What are the key considerations for newbuilding to stay competitive and compliant over the long term?
The often-significant gap between ordering and delivery means shipowners are forced to make investment decisions without knowing how conditions might change while the vessel is under construction. Making the right choices at the start can help not only to achieve compliance but help access green financing products, with more favourable terms, and can ensure increased competitiveness.
There are a broad range of systems available today to help owners reduce fuel consumption and corresponding emissions that owners should consider when ordering a vessel. While many of the examples below can make a difference on their own, owners should also consider how different systems may work together.
Below are some of the key technologies and choices for newbuildings.
In anticipation of wider availability of low emissions alternative fuels, owners are encouraged to design vessels to accommodate emerging fuel types. For example, vessels can be equipped with multifuel engines, specialised tanks and related hardware to enable a seamless switch from FO to ammonia. In addition, the introduction of innovative hull designs, which improve hydrodynamics to reduce drag, should be explored.
Hull coatings/Air lubrication
Using compressed air evenly distributed along a ship’s hull, owners can reduce the friction between the ship’s hull and seawater creating energy-saving effects. Also, advanced hull coatings and new technologies, such as remotely operated robotic hull cleaning systems, can significantly improve hull performance.
A wake equalizing duct is a ship hull appendage mounted in the inflow region of a screw propeller, increasing efficiency, thus reducing fuel consumption and GHG emissions.
Waste heat recovery systems
Systems developed specifically for marine use have been developed to take waste heat from the engines to heat the vessel and/or generate clean electricity, thus reducing emissions.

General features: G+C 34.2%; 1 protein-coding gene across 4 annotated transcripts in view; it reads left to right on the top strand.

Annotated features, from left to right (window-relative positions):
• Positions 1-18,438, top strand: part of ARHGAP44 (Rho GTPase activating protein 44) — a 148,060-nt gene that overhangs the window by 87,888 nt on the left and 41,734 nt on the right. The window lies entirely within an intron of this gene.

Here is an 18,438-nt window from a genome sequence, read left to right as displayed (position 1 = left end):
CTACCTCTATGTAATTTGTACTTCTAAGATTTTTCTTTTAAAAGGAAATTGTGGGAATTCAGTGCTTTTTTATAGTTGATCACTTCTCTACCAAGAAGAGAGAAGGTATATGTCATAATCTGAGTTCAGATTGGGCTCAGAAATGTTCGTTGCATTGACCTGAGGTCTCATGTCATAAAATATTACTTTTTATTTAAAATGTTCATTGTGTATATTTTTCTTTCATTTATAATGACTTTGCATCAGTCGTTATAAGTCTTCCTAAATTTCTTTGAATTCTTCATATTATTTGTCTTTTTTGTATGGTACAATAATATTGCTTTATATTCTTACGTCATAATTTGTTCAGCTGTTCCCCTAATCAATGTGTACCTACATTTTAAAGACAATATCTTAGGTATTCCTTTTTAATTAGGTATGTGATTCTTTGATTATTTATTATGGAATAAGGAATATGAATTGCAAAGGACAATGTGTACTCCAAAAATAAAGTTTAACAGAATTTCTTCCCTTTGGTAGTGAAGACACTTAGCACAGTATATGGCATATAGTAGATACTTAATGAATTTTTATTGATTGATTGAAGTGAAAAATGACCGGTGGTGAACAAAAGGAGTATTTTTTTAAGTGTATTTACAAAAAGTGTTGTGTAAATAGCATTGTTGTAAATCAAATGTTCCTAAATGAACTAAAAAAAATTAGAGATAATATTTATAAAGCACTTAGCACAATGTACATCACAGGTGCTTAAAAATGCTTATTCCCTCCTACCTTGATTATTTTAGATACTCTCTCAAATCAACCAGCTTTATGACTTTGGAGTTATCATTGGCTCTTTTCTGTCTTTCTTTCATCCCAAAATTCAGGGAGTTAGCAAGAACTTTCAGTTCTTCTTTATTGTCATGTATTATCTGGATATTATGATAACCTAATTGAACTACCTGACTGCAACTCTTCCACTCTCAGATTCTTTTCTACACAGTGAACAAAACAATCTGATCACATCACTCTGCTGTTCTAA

While batteries do not yet generate enough power for deep sea shipping, they can be used for onboard supplementary or auxiliary power, thus reducing emissions. Electricity can also be generated from installed solar panels to power some onboard systems.
Wind assisted propulsion
Advances in aerodynamics in combination with computer technology has produced a number of exciting wind-assisted technologies that can cut fuel consumption by up to 30%.
A vessel’s fuel consumption for propulsion is a function of the energy needed to push a vessel through water at a given speed. The faster the vessel travels, the more fuel is required, and the more emissions are produced. By maintaining a constant, slower speed, vessels can both reduce fuels costs and corresponding emissions.
Because more fuel is required to navigate strong currents, wave forces and high winds, voyage planning can impact fuel consumption. By leveraging real-time information on currents and weather data, owners can choose the best possible routes to avoid suboptimal conditions, thus reducing emissions.
For certain vessel types, trim optimisation, or how the disposition of cargo impacts hull hydrodynamics, can reduce emissions and fuel consumption by up to six per cent.
Fuel choice will be determined by ship type, operational profile, fuel availability and owner preferences and business strategy. Short sea vessels and ferries operating on fixed routes may opt for low or zero emission fuels (hydrogen, methanol, electricity) if there is supply in place locally.
While for the deep-sea trades, LNG and LPG are currently the most widely used alternatives, although some owners are evaluating the viability of green methanol and ammonia. In addition, drop in fuels (e.g. biofuels), could be used as a substitute for FO to lower emissions.